AFTER an eight month journey by boat, six red deer from the gardens of Windsor Castle set foot on Somerset soil for the first time in September of 1873.
The two stags and four hind were a gift to the state of Queensland from Queen Victoria and settled on Cressbrook Station, owned by the McConnel family.
A special celebration was held on Saturday at the Somerset Regional Art Gallery - The Condensery in Toogoolawah to recognise the 144th anniversary of the deer being released.
Governor of Queensland Paul de Jersey AC, Somerset Regional Council mayor Graeme Lehmann and Christopher McConnel unveiled a plaque commemorating the event, in front of the life size bronze statue of 'Norman' the deer, which was crafted by Somerset artist Bodo Muche.
Mr McConnel spoke about his family's rich history in the area to the more than 100 people in attendance.
"Today, I am sure, would give an overwhelming sense of satisfaction and pride to the previous four generations of my family's predecessors, to see the local community and indeed the family celebrating the milestone,” Mr McConnel said.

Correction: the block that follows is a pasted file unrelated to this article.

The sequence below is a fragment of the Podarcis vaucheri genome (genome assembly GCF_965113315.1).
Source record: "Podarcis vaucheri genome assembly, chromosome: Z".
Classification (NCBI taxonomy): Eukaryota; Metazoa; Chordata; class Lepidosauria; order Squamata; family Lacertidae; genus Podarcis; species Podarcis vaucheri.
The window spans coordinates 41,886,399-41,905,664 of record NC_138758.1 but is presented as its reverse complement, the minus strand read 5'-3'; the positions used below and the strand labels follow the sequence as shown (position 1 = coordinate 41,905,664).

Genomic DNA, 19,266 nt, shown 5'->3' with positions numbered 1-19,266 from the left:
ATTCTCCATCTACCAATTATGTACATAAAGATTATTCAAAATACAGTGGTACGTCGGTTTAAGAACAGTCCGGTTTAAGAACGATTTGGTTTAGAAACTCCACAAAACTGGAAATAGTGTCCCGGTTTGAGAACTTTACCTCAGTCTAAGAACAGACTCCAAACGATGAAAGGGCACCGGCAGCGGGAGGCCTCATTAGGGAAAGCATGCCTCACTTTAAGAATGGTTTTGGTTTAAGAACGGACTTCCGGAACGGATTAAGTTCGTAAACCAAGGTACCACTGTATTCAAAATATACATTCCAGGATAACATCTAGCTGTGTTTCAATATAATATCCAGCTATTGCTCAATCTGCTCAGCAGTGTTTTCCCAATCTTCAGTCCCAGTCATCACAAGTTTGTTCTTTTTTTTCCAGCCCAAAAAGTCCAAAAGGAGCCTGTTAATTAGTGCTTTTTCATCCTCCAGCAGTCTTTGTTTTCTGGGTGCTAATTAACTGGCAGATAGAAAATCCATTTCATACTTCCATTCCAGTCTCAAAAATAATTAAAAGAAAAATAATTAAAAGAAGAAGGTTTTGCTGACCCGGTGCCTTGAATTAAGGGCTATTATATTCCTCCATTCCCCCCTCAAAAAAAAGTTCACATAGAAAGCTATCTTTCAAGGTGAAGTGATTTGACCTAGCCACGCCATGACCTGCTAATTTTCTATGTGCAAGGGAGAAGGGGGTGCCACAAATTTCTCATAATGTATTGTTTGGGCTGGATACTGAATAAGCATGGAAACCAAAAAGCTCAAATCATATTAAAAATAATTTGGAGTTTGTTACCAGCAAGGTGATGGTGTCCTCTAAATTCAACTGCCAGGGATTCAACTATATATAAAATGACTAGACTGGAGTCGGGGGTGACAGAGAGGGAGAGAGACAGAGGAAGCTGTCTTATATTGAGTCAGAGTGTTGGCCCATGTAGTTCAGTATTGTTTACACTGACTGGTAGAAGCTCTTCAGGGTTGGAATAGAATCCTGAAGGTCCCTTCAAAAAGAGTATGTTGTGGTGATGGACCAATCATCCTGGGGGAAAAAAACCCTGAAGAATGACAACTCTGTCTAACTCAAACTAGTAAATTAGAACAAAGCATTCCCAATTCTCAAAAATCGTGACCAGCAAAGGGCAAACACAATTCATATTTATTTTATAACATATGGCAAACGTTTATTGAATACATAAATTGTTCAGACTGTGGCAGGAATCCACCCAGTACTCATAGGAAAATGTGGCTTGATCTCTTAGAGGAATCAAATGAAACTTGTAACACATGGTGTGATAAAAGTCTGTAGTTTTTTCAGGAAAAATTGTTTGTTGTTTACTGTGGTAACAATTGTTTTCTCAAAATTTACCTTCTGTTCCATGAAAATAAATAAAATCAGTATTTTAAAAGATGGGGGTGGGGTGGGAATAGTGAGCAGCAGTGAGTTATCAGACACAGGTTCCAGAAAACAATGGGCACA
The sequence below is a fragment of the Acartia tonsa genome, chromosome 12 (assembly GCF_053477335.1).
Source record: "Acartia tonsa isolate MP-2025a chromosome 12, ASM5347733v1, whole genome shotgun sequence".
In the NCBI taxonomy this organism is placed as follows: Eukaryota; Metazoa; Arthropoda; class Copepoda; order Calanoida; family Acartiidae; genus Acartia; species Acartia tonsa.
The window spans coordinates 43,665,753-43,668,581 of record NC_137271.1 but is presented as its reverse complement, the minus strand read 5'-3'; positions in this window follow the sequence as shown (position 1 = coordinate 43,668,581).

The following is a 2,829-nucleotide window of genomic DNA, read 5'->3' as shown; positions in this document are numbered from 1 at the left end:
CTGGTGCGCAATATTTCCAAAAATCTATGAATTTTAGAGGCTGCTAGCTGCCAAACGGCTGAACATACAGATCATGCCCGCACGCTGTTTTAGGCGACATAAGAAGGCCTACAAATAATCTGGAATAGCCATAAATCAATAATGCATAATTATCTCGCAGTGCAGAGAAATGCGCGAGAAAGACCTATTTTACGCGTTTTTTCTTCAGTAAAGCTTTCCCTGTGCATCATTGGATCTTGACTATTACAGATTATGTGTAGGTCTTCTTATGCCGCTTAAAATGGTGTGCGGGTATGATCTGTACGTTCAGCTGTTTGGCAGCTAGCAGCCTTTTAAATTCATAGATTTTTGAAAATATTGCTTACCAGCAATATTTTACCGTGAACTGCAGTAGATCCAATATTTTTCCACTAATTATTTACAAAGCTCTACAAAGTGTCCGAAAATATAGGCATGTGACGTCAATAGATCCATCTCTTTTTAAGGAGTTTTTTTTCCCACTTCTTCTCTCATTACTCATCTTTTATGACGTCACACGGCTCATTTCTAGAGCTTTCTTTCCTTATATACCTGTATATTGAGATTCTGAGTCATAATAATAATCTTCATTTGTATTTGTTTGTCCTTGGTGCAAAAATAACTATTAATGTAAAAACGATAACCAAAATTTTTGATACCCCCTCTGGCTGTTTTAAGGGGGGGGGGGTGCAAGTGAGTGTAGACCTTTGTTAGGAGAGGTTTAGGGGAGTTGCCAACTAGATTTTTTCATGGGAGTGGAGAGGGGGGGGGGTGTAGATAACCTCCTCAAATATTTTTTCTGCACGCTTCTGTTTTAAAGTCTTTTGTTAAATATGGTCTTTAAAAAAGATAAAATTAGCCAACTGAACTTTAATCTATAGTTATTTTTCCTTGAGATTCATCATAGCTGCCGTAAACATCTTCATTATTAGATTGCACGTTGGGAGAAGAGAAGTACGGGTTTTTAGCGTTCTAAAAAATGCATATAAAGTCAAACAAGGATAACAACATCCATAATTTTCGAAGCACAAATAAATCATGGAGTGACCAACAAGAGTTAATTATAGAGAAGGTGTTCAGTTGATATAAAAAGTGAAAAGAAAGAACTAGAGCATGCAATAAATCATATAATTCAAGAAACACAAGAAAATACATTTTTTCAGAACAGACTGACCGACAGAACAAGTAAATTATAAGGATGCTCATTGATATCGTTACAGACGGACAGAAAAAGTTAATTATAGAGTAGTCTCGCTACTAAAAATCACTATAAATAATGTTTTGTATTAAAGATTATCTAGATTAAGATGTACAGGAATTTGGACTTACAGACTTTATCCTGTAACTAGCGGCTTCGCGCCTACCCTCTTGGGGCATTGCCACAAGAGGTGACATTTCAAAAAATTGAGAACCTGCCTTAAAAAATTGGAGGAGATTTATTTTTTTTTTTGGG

Cressbrook Station was established in 1841 and the release of the deer onto the property occurred 31 years prior to the establishment of the township of Toogoolawah.
Norman, Bolingbroke, Atlas, Alma, Ada and Martha arrived at the station from Ipswich in closed timber crates after much anticipation.
Mary Banks, Mr McConnel's great-great-aunt, wrote at the time: "every man, woman and child on the place was present... all were dressed in their Sunday best”.
To complement the event, an exhibit showcasing Australian history through the eyes of two distinguished local artists, Mr Muche and Susan McConnel, is on display at the gallery until October 8.
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